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Posts tagged ‘Simpsons season 16’

Queerly beloved

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There’s Something About Marrying

Couch gag: The Simpsons, battered and toothless, are ice hockey players skating around the couch holding a trophy

Director: Nancy Kruse

Synopsis: To promote tourism in Springfield, gay marriage is legalised, leading to Marge’s sister Patty to come out.

Discussion: The Simpsons has always pushed the boundaries of social and political issues, and this episode is one of them. Bart and Milhouse have offended a roving reporter, who gives the town a low score on his news show. In order to bring tourism back to the town, gay marriage is legalised. Realising there’s money to be made, Homer becomes an ordained minister via the internet and performs such marriages, including that of his sister-in-law, Patty.

Despite being a hot political issue both when it screened (2005) and now (2014), the episode is given the full Simpsons treatment. There’s religious protests (Ned Flanders was conspicuously absent) and Marge being uncomfortable with her sister’s sexuality. Homer can sometimes be very smart, and I would have loved him to retort Rev Lovejoy’s criticisms with a quote from Leviticus (which is full of gems) about not wearing clothing made from mixed fabrics (yes, I know it’s Moses-era law which was overturned with the death of Jesus blah blah blah. Go lock a menstruating woman in a shed).
 
Patty’s fiancee, Veronica, is revealed to be a man named Leslie (why couldn’t he have kept the name? Leslie is also a female name). At the altar when Leslie’s true identity is revealed, Patty chooses not to marry him, exclaiming that she likes girls. I’m not entirely satisfied with this ending: while Patty may be attracted to females, would she fall out of love with Leslie simply because he is a man? Falling in love with a person regardless of gender is an entirely different issue, one which I don’t really want to get into here. Still, Patty and Selma work best when they’re being sisters, so marriage will probably never work out for either of them.
 
So while this ep is classic Simpsons, it doesn’t really reach the heights of earlier seasons. I applaud the show for taking a step in gay equality, because all humans deserve to be treated as equals. And if homosexuality offends you, don’t watch the show. Simples!

Lousy American made dog

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Pranksta Rap

Couch gag: The Simpsons are chess pieces, hopping to the couch.

Director: Mike B. Anderson

Guest voices:
50 Cent as himself
Dana Gould as Barney Fife

Synopsis: Bart sneaks out to attend a rap concert, but pretends to have been kidnapped, leading Chief Wiggum on a hunt to find the kidnappers and be rewarded with the position of Police Commissioner for his efforts.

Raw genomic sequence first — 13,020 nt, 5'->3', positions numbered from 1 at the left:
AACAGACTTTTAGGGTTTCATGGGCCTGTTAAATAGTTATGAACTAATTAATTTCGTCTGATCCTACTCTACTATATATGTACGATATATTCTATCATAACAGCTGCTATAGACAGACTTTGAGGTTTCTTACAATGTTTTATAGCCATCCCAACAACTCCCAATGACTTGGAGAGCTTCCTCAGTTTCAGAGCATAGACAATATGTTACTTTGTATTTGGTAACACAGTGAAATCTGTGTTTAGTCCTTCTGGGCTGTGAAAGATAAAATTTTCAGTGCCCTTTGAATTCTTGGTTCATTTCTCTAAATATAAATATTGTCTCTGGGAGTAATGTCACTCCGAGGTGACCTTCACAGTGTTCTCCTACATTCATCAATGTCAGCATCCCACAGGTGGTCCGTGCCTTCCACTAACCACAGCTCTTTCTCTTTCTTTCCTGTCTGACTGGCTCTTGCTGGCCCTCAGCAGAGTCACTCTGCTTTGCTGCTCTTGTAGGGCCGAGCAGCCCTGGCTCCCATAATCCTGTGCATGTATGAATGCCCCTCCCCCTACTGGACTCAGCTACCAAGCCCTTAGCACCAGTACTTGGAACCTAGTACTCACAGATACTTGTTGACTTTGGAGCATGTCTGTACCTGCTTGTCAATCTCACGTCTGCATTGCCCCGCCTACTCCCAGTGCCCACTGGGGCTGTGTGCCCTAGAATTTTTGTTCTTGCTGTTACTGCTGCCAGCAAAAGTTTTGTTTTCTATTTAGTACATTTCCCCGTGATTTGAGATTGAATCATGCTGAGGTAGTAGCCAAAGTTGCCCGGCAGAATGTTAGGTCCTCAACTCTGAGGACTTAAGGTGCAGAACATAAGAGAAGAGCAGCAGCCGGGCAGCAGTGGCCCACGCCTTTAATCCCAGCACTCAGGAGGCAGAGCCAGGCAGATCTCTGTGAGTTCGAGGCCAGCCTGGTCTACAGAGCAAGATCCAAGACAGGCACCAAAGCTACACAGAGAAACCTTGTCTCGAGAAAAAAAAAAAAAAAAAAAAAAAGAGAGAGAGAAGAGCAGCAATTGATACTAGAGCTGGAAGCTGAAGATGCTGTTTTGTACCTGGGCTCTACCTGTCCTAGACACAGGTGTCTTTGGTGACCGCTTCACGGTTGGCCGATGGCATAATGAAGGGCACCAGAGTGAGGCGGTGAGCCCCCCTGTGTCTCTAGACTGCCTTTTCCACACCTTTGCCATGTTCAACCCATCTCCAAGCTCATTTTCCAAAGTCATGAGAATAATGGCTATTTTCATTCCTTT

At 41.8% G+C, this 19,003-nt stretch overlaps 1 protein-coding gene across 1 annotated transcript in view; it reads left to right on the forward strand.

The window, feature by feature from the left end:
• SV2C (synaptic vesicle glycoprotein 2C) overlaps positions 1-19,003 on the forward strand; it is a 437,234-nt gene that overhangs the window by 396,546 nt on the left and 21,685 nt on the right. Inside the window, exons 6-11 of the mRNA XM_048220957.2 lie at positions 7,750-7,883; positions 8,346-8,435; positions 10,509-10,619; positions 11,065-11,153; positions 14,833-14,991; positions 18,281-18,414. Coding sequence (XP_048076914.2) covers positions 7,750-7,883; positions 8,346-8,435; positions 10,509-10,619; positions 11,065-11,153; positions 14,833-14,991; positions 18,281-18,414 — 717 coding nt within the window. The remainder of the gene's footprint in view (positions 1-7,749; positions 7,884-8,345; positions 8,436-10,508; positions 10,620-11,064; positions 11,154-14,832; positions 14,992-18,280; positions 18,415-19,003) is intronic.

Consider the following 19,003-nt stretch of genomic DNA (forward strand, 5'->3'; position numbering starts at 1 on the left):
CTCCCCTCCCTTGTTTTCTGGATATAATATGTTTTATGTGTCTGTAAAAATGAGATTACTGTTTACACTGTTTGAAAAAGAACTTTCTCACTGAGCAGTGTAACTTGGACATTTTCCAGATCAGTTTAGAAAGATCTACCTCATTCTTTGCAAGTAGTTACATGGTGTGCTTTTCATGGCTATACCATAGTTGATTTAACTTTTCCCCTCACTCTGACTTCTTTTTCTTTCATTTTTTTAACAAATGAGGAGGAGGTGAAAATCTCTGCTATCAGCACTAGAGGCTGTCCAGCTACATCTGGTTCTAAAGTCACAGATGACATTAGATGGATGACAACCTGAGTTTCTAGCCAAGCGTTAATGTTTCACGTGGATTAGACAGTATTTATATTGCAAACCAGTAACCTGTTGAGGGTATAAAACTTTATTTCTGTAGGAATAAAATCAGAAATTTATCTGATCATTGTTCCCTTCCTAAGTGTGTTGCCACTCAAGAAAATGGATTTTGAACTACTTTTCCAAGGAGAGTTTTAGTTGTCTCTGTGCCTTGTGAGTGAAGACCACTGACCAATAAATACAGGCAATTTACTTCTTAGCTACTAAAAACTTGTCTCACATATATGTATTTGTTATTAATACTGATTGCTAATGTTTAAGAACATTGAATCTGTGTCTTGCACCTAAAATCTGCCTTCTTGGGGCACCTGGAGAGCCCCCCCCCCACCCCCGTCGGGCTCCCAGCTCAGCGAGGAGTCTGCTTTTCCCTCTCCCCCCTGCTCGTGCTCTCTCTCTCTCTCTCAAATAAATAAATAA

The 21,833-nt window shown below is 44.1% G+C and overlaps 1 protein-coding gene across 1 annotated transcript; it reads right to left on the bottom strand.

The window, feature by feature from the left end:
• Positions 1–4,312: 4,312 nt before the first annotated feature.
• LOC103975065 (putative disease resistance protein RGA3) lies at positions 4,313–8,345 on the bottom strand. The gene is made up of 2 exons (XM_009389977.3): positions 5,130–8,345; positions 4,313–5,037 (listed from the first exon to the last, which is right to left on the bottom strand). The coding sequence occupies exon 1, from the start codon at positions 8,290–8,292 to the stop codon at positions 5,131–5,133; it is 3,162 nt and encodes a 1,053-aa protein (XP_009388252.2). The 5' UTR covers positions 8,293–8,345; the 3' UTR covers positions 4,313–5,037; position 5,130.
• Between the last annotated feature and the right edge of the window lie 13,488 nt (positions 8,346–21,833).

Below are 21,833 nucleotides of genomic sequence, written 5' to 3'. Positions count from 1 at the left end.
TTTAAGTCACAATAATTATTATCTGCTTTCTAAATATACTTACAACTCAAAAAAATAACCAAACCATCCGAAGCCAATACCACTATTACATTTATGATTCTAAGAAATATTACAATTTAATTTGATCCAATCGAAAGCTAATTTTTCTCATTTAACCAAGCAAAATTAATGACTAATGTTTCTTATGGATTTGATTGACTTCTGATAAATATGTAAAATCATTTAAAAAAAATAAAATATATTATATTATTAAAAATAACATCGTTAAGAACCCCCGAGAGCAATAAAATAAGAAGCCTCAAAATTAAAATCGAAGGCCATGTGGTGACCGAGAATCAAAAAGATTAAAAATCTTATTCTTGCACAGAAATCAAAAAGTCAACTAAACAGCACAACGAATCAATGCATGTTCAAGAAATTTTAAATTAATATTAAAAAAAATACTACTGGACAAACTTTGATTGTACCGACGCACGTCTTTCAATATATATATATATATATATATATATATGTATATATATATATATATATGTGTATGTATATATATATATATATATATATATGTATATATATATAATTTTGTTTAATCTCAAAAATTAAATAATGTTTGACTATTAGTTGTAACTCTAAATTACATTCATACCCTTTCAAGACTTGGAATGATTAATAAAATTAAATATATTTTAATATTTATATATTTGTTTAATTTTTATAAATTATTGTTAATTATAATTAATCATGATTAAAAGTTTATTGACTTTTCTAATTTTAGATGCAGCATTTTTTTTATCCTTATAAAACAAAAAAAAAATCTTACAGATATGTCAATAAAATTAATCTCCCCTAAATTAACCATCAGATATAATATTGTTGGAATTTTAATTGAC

Discussion: Oh look, The Simpsons are trying to be cool. This episode starts off well: Bart sneaks out to a rap concert and is invited to rap on stage with one of the stars (I’m not going to attempt any rap-speak, I’m not that cool). Marge and Homer are very angry that he’s disappeared so Bart stages an elaborate kidnapping hoax involving Milhouse’s dad. Wiggum solves the case and is promoted, but Lisa finds the truth, threatening to ruin everyone’s new lifestyle.

Whatever the ep is trying to do, it falls flat. Whenever the show is trying to look cool, it uses current music to do so- remember Homerpalooza? This ep feels like a mish mash of random things thrown together with a thin thread of Bart’s supposed kidnapping. It’s like the writers sat in the room, and picked out three scenarios from a hat. Hmm, what if Bart sneaked out to a concert, Chief Wiggum got promoted and there was a fake kidnapping? Oh, and we’d better put Lisa’s brain in there as well to make Yeardley Smith earn her pay check that week…

Sorry, I’m not buying it. 50 Cent’s appearance is a mere cameo and he could have been made a bigger part of the episode. Instead there’s Alcatraaz who throws a house party in the hope that everything is OK after video footage of Bart at the concert surfaces (sorry, did that footage not end up on YouTube?) It’s just all a little too stupid.

I enjoy brief moments of lucidity

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Homer and Ned’s Hail Mary Pass

Couch gag: The Simpsons pile on top on one another, like a totem pole

Director: Steven Dean Moore

Guest Voices:
Tom Brady as himself
LeBron James as himself
Michelle Kwan as herself
Yao Ming as himself
Warren Sapp as himself

Synopsis: After a video of Homer dancing goes viral, he’s invited to choreograph victory dances for sportspeople, culminating in producing the Superbowl halftime show. Meanwhile, Ned Flanders makes biblical films.

Discussion: My bias precedes this episode: I am not a fan of either sports nor religion. Having said that, there’s not much that this ep offers anyway. We’ve seen Homer dancing in sports before, but this time he’s training others in victory dances. Still, there’s not much substance to this plot because the dances get more and more silly and completely lose the essence of Homer’s original dance.

Then there’s Ned with a video camera. Who let the Ned out? He starts making biblically-themed movies, but when they’re full of unnecessary and gratuitous violence, the townspeople (led by Marge) threaten to boycott Mr Burns (who is financing these productions) and all hell breaks loose. Or at least, the films stop being made. I suspect this is a dig at overly violent religious films (I’m looking at you, Mel Gibson) which focus on the best bits of the bible and not the overall message.

In any case, Ned’s films and Homer’s half time show come together in one huge monstrosity which leaves fans and viewers booing- and that’s not just the fictional ones in the show.

This ep is memorable for one particular reason though: the revelation of Comic Book Guy’s real name. The writers thought it would be hilarious to give him the most mundane name ever, finally deciding on Jeff Albertson. Creator Matt Groening stated that he wanted the name to be Louis Lane, forever haunted by Lois Lane. But when the lines came to be written, Matt Groening was out of the room and didn’t have his suggestion heard.

 

Come here, you beautiful hideous troll

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Mommie Beerest